As well as being an active and enthusiastic member of our society Ray is also closely associated with the 152 Squadron website, www.152hyderabad.co.uk, who have kindly sent us some photographs. It’s a splendid site, well worth a visit and where you will find pictures of Ray in his Spitfire Society tie as well as some photos of our good friend, the late Ken Plumridge, whom Ray mentions in the item below.

I joined 152 Squadron (Spitfires) at Acklington in January 1940 as an armourer AC1 and stayed with the Squadron throughout the rest of WWII reaching Sergeant in September 1944 in Burma.

At Acklington, No. 72 Squadron C.O. Sqn Ldr Ronnie Lees joined us. This was a very bad winter weather-wise, heavy snow and blizzards. 152 had become operational on Spit’s in January but we were forced to continue op’s on our remaining Gladiators until about March. But the grass airfield was still very tacky and ground crews sat on the tails whilst taxiing, banging the fuselage with their hands to signify them leaving. One day at this time a 72 Sqn Spit’ took off still with a ground crewman on the tail, did a circuit and completed a good landing with no injury to the passenger. This incident reached the national newspapers, but not through the official channels, much to the stationmaster’s anger.

No. 152 soon went overseas in October 1942 to North Africa, ‘Operation Torch’ and was operating from Souk-El-Arba airstrip in Tunisia along with 72 and 111 Sqns Ronnie Lees was now commanding the Wing. 72 and 152 were airborne on an operation and I was one of two or three left at dispersal whilst the rest went for a meal and a wash and brush-up. A Spitfire took off (conditions were very bad, like Acklington 1940), and I saw the airborne Spit’ behaving very erratically. I realised that someone was on the tail and rang Aerodrome Control from 152’s tent and told them. I was told to hang on and he presumably looked outside; he came back and said “Bloody Hell, you’re right!” or words to that effect. The Spitfire did a wheels-up landing and the passenger broke an ankle.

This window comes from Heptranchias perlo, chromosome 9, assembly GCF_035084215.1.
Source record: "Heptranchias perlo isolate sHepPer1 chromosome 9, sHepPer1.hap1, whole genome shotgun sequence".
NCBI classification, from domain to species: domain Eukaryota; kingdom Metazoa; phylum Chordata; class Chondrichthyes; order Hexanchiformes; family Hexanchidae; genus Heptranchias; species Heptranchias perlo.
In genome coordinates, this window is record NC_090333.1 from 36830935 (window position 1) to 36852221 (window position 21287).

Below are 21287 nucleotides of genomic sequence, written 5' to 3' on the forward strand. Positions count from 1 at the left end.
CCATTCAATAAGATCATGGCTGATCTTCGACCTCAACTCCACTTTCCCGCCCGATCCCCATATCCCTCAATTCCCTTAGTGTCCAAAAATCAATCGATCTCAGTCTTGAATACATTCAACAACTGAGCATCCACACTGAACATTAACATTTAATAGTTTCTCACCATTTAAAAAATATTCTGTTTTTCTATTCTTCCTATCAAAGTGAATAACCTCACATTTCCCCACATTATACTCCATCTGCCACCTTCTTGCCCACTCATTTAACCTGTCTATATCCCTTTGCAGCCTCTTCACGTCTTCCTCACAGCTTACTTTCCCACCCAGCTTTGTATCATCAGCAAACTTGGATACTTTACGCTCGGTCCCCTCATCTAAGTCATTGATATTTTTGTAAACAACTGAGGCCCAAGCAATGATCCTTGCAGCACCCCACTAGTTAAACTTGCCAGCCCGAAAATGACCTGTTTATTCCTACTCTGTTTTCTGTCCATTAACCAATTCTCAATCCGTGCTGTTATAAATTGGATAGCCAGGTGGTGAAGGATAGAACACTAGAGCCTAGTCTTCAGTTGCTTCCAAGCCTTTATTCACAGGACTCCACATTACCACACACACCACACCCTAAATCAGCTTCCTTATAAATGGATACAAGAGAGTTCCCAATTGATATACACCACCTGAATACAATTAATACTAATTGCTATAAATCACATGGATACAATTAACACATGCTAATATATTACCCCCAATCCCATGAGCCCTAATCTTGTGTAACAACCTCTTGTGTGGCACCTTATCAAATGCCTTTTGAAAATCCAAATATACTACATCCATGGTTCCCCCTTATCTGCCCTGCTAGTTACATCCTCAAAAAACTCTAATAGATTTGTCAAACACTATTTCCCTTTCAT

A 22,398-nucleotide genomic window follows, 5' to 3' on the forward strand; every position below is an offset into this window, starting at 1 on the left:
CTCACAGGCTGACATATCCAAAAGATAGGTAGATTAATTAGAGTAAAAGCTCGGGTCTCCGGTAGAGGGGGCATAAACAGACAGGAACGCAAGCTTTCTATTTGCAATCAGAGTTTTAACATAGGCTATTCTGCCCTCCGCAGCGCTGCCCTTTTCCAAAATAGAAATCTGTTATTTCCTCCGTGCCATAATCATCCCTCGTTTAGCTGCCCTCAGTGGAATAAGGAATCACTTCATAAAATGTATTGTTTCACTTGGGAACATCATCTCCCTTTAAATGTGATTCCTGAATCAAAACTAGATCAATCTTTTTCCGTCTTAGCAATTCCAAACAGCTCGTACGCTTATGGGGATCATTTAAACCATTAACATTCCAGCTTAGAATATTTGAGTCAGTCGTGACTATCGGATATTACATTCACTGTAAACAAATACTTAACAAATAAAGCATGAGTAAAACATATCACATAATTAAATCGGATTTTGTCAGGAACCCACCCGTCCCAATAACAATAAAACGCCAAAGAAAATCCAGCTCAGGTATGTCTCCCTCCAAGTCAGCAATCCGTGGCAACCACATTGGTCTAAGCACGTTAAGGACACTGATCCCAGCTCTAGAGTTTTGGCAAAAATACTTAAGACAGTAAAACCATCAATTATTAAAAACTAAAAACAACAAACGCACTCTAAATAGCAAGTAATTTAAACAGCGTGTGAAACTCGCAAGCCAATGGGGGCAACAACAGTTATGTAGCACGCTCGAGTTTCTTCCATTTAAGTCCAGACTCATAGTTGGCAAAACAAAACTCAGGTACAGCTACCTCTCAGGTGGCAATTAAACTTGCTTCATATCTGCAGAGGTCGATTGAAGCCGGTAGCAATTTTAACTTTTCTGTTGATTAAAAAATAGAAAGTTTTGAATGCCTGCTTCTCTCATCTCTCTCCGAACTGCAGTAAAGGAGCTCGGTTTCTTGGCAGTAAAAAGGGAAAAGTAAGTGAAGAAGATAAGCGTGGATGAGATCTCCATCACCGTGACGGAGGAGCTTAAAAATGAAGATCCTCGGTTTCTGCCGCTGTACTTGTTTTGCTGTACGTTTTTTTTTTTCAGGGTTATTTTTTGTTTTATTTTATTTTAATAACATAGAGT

In November 1944, by which time 152 was the first squadron to re-enter Burma, a replacement pilot joined us, Ken Plumridge who had been with 111 at Souk-El-Arba. Many years after the war Ken confirmed to me that the pilot in North Africa with the tail-passenger was Tommy Tinsey, and much later I discovered the passengers name was L.A.C. Donaghue.

I suppose witnessing this twice could be something of a record!

Colin Cregg has contacted us with news of a site he has set up in honour of his father, Eric Clegg, who flew Spitfires with 152 Squadron in Burma:


'This web site tells my father's story of his Royal Air Force service during World War 11 He was one of many unsung heros who volunteered to fight for his country to defend the rights of everyone to live in a free and democratic society.

I have in my possession my father’s flying log book and photographs which document his R.A.F. service from Pilot training in America through to active service flying Spitfires with 152 Hyderabad (F) Squadron in Burma. I have used these documents as a starting point to tell his story.

Through my research I have been able to reunite my father with old comrades from 152 squadron with which he served  in Burma 1944-1945.'

Thank you Colin for getting in touch.


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Aviation Training

Part III

Ken Bradley

If you have not read the first 2 parts, you can find them here:

Part I

Part II

No. 73: O.T.U. Fayid

No. 3: R.F.U. Poona

28 February 1945

Following our arrival at O.T.U Fayid, and, settled in new quarters, it was not too long to wait before being allowed to look at the aircraft that, for the next three months, we were going to fly - "the MK V Spitfire"   - and, for the first time, alone in the cockpit with only the pilots notes for company, the thought was a bit daunting!

However, prior to that first flight, we had to practise a few cross-wind landings in a Havard, with an instructor. With the narrow undercarriage on the Spitfire, it was a necessary capability, in view of the single runway at Fayid.

Having completed all the checks successfully, and, two weeks after arriving at the airfield, the great day for that initial flight came along!

The difference between the two aircraft was amazing and having to adjust the handling of the Spitfire after take-off, changing hands to operate the hydraulic lever on the under-carriage, was not easy. (I felt sorry for the left-handed pilots with this problem)! After a time, it became second nature. Nevertheless, it proved a bit tricky for the first few exercises.